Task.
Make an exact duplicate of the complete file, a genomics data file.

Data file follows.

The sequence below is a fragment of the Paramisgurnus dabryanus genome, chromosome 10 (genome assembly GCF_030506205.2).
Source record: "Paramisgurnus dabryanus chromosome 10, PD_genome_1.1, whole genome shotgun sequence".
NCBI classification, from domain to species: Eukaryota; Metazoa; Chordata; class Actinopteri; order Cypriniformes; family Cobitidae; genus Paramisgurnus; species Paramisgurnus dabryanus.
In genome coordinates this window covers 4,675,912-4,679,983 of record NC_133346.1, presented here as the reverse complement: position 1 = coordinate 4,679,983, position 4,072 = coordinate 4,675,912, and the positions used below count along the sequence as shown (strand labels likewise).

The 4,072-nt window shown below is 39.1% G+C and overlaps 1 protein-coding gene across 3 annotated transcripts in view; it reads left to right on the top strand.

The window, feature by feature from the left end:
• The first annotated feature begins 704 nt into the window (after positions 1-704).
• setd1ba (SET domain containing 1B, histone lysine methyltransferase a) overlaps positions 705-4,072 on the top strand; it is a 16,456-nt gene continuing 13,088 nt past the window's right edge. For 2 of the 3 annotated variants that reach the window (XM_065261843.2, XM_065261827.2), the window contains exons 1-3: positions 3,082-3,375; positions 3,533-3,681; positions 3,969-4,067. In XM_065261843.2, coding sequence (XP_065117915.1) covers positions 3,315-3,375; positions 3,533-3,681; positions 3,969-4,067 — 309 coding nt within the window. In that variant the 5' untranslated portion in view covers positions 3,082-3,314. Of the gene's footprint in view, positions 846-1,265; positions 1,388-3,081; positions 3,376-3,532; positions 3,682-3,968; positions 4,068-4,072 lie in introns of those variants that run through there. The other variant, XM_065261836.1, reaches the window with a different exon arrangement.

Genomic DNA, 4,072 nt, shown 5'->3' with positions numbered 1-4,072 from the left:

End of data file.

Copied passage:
The sequence below is a fragment of the Paramisgurnus dabryanus genome, chromosome 10 (genome assembly GCF_030506205.2).
Source record: "Paramisgurnus dabryanus chromosome 10, PD_genome_1.1, whole genome shotgun sequence".
NCBI classification, from domain to species: Eukaryota; Metazoa; Chordata; class Actinopteri; order Cypriniformes; family Cobitidae; genus Paramisgurnus; species Paramisgurnus dabryanus.
In genome coordinates this window covers 4,675,912-4,679,983 of record NC_133346.1, presented here as the reverse complement: position 1 = coordinate 4,679,983, position 4,072 = coordinate 4,675,912, and the positions used below count along the sequence as shown (strand labels likewise).

The 4,072-nt window shown below is 39.1% G+C and overlaps 1 protein-coding gene across 3 annotated transcripts in view; it reads left to right on the top strand.

The window, feature by feature from the left end:
• The first annotated feature begins 704 nt into the window (after positions 1-704).
• setd1ba (SET domain containing 1B, histone lysine methyltransferase a) overlaps positions 705-4,072 on the top strand; it is a 16,456-nt gene continuing 13,088 nt past the window's right edge. For 2 of the 3 annotated variants that reach the window (XM_065261843.2, XM_065261827.2), the window contains exons 1-3: positions 3,082-3,375; positions 3,533-3,681; positions 3,969-4,067. In XM_065261843.2, coding sequence (XP_065117915.1) covers positions 3,315-3,375; positions 3,533-3,681; positions 3,969-4,067 — 309 coding nt within the window. In that variant the 5' untranslated portion in view covers positions 3,082-3,314. Of the gene's footprint in view, positions 846-1,265; positions 1,388-3,081; positions 3,376-3,532; positions 3,682-3,968; positions 4,068-4,072 lie in introns of those variants that run through there. The other variant, XM_065261836.1, reaches the window with a different exon arrangement.

Genomic DNA, 4,072 nt, shown 5'->3' with positions numbered 1-4,072 from the left: